Senate passes Bill to clarify small business tax cuts


Staff report



COLUMBUS – The Ohio Senate passed legislation Tuesday, sponsored by State Senator Bill Beagle (R-Tipp City), which clarifies language adopted in the state’s main operating budget earlier this year that lowers the tax burden for all small businesses.

“Small businesses drive Ohio’s economy, they make up nearly 98 percent of all businesses in the state and employ half of Ohio’s private workforce,” said Beagle. “These tax cuts will continue to empower small business owners to expand, make new investments, add more employees to their teams and remain competitive in a global marketplace.”

Senate Bill 208 makes clear the intention of the General Assembly to exempt 75 percent of the first $250,000 of income in tax year 2015 and 100 percent of the first $250,000 for tax year 2016. The remaining 25 percent of income in tax year 2015 will be taxed according to existing graduated rate tables with a 3 percent cap. All taxable income above $250,000 in both tax years will be taxed at a flat 3 percent.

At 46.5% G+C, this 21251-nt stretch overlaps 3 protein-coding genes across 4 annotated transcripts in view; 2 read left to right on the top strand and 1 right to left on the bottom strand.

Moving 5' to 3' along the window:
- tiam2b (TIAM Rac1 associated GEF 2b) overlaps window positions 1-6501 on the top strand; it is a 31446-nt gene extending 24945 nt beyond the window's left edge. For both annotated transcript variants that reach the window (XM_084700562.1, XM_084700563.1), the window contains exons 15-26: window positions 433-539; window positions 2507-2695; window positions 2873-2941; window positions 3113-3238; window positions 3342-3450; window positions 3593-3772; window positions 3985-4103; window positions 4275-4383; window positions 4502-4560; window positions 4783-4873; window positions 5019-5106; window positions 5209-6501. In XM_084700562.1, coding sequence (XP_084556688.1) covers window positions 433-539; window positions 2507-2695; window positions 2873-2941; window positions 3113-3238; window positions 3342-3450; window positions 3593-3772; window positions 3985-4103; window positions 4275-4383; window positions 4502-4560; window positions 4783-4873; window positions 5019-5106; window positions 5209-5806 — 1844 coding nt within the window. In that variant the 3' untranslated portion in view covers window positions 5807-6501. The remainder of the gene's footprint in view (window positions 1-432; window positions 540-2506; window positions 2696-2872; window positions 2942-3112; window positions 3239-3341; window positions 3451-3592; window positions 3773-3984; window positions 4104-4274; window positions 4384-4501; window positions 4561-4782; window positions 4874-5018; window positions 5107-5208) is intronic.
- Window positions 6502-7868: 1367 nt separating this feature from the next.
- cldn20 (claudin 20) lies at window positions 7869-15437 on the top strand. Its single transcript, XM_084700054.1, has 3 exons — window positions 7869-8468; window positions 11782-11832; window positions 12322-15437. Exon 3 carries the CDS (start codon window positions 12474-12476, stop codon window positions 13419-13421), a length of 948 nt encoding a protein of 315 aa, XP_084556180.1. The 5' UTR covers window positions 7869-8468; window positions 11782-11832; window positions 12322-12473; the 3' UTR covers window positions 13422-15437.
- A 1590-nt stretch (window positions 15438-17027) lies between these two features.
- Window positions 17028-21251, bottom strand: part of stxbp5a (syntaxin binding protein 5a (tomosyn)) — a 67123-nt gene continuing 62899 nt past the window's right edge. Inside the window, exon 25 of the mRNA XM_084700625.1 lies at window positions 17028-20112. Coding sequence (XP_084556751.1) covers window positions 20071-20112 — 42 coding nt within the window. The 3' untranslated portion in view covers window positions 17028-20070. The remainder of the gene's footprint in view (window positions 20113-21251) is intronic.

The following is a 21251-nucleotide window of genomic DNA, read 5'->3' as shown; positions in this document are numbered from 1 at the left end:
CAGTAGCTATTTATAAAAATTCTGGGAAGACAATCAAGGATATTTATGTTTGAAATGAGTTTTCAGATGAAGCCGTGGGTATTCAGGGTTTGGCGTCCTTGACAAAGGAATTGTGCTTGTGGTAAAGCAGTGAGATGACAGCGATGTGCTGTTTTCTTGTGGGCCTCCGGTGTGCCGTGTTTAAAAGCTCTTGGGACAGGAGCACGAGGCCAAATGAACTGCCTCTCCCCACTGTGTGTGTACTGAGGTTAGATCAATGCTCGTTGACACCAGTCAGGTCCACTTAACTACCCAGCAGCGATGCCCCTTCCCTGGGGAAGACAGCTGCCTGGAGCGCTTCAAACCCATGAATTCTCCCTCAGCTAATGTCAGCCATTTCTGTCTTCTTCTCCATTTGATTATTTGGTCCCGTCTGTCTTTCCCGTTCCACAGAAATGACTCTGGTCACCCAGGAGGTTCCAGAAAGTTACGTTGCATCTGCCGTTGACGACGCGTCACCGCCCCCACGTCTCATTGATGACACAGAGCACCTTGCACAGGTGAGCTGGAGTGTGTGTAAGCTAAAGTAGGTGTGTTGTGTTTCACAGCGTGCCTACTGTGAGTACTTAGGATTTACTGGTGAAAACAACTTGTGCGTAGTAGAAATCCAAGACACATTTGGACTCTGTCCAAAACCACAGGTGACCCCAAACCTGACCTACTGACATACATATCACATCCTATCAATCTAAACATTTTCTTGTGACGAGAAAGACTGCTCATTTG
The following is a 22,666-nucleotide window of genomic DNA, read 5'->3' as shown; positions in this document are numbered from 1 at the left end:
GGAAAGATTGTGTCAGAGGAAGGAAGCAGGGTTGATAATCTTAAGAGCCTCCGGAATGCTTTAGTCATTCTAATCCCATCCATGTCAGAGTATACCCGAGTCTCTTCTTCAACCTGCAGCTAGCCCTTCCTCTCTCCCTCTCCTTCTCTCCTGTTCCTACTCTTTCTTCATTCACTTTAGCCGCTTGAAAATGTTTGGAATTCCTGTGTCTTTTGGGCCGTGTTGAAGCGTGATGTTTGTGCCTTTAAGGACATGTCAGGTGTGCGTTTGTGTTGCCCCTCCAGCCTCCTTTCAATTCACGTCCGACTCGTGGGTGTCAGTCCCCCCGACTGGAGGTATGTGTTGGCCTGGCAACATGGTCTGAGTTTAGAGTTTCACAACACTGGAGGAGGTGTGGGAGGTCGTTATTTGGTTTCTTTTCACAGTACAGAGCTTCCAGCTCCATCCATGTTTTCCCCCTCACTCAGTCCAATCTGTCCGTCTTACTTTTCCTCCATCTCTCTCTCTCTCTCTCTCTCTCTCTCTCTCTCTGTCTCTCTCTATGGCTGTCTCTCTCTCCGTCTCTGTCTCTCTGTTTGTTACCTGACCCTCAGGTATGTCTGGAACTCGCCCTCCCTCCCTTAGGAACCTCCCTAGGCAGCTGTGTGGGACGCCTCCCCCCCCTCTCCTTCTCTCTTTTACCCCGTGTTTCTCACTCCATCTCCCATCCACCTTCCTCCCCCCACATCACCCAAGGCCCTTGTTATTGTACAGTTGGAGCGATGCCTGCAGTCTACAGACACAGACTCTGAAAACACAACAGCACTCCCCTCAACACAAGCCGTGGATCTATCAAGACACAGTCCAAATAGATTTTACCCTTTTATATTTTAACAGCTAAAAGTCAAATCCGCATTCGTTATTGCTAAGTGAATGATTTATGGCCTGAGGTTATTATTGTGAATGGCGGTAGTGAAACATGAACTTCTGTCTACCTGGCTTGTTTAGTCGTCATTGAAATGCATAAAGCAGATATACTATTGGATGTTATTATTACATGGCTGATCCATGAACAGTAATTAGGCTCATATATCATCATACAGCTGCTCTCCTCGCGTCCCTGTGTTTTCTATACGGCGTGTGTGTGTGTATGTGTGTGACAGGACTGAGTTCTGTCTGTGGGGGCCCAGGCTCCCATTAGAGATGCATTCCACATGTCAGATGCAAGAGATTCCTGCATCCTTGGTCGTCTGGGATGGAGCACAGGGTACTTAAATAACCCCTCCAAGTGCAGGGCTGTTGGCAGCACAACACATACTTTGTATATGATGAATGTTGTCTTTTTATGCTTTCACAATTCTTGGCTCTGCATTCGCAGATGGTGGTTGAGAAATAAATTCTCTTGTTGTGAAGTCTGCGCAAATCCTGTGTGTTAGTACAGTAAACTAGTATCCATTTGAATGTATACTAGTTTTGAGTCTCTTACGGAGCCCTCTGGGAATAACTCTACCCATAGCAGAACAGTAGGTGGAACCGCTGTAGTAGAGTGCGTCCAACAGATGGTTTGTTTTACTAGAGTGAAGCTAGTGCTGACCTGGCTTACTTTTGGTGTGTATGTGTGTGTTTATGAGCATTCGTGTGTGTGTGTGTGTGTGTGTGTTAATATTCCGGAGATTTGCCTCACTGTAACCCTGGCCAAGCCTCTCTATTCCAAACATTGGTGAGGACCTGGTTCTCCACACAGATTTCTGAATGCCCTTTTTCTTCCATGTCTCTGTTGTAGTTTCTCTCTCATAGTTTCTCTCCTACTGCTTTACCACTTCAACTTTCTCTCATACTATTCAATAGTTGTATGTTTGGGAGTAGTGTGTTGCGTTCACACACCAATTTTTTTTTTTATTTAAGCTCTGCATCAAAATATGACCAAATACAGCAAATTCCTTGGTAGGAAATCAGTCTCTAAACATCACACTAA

The Small Business Exemption will now be incorporated into the 1040 form in order to increase participation of eligible filers. Previously, the exemption was on a separate schedule of tax forms and as a result many eligible filers did not access the tax exemption designed to encourage growth and that will allow Ohio small business owners to invest back into their companies.

The changes in this bill will reduce tax revenue by an estimated $77.4 million in Fiscal Year 2015 and an estimated $5.7 million in Fiscal Year 2017, totaling approximately $83.1 million over two years. The cost of the bill in Fiscal Year 2017 is attributed to an additional change that ensures that both individual filers and small businesses can claim all of the deductions and tax credits the tax code allows.

A provision was added to the bill to restore $44 million of Tangible Personal Property (TPP) supplemental reimbursements to schools vetoed in House Bill 64. Additionally, it changes the underlying mechanism of the TPP tax reimbursement payments for future years and provides districts a slower glide path and a more predictable formula with regards to the phase out of TPP reimbursements.

Senate Bill 208 will now be sent to the Governor for signature.

Staff report